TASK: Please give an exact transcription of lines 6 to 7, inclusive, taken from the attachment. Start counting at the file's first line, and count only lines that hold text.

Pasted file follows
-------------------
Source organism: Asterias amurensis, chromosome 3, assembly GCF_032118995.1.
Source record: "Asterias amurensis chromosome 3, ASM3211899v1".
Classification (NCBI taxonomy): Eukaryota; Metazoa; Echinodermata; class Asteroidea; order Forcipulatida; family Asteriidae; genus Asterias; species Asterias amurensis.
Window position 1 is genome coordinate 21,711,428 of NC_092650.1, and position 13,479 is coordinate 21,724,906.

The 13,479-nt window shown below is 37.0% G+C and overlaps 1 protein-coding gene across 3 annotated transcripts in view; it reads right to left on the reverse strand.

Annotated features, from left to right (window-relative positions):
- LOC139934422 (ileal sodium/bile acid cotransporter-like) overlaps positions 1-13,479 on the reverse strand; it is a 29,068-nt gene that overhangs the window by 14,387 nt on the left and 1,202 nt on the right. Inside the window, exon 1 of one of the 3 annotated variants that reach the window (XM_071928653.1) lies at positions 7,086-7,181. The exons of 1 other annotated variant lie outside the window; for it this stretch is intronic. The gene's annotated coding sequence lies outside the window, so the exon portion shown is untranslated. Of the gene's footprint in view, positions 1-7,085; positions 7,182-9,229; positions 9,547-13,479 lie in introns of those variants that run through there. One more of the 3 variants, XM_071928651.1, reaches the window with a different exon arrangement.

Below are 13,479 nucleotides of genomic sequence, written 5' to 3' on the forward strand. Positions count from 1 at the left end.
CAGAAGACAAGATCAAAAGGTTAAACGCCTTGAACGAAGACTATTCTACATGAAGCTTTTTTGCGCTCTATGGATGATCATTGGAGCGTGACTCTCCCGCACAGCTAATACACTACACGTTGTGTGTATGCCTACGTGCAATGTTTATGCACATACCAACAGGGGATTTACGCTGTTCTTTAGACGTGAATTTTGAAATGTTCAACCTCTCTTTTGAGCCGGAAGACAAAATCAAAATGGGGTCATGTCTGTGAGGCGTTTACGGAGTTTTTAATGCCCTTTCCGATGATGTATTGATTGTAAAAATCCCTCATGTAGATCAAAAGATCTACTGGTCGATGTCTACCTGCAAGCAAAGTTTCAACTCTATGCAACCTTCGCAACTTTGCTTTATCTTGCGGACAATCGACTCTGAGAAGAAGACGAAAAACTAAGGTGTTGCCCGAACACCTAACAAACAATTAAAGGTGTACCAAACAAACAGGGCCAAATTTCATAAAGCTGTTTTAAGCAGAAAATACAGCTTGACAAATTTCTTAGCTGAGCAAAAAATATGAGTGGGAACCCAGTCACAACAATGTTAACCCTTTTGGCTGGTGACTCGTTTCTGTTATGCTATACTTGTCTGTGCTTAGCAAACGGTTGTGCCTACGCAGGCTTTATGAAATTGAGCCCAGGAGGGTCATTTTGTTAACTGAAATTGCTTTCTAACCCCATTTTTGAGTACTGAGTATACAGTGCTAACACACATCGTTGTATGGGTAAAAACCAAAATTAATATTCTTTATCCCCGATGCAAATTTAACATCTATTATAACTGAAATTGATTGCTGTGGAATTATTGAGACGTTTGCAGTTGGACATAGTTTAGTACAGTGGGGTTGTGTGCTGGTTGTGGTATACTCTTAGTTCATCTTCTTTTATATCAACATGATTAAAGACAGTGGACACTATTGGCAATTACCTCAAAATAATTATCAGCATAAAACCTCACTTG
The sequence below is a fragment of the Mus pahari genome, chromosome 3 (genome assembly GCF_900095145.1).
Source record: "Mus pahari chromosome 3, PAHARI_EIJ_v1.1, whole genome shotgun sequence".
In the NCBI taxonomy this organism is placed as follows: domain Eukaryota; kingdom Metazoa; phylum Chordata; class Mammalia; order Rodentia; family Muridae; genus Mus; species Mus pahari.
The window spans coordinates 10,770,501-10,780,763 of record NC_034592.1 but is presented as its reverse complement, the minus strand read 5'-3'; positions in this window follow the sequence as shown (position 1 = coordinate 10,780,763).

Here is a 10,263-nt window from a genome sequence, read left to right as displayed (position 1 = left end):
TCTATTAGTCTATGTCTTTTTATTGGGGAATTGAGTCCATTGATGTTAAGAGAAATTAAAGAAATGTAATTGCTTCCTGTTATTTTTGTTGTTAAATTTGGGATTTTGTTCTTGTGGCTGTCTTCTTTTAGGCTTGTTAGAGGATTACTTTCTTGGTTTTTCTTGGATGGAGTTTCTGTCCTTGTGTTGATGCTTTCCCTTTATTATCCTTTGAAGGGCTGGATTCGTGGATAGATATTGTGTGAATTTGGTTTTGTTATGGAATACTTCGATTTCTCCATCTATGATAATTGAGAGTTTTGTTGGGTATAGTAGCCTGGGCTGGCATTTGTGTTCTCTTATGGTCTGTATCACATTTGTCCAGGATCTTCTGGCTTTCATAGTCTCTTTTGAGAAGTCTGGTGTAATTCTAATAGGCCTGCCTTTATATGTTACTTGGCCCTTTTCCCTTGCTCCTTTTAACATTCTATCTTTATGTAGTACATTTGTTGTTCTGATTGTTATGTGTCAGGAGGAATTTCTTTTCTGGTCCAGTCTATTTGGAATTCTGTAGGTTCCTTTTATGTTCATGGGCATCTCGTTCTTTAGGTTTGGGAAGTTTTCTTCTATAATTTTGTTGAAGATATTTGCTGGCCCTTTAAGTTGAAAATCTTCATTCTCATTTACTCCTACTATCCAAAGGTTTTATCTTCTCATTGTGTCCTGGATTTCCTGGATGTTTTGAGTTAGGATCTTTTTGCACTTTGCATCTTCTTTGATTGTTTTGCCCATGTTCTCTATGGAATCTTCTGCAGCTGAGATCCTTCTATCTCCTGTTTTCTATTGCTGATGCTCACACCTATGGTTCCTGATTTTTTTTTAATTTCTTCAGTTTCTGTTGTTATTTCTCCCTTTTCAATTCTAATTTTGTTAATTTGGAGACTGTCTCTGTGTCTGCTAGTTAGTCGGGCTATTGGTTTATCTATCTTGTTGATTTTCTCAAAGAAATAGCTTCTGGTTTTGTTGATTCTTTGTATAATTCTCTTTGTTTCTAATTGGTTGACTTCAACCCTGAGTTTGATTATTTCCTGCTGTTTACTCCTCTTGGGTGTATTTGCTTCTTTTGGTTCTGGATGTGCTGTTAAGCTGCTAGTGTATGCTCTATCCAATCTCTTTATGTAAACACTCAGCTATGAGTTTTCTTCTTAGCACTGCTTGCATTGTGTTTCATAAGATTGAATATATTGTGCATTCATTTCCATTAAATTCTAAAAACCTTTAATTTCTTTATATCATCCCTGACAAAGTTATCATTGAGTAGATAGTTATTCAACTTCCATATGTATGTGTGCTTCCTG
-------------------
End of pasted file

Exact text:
Annotated features, from left to right (window-relative positions):
- LOC139934422 (ileal sodium/bile acid cotransporter-like) overlaps positions 1-13,479 on the reverse strand; it is a 29,068-nt gene that overhangs the window by 14,387 nt on the left and 1,202 nt on the right. Inside the window, exon 1 of one of the 3 annotated variants that reach the window (XM_071928653.1) lies at positions 7,086-7,181. The exons of 1 other annotated variant lie outside the window; for it this stretch is intronic. The gene's annotated coding sequence lies outside the window, so the exon portion shown is untranslated. Of the gene's footprint in view, positions 1-7,085; positions 7,182-9,229; positions 9,547-13,479 lie in introns of those variants that run through there. One more of the 3 variants, XM_071928651.1, reaches the window with a different exon arrangement.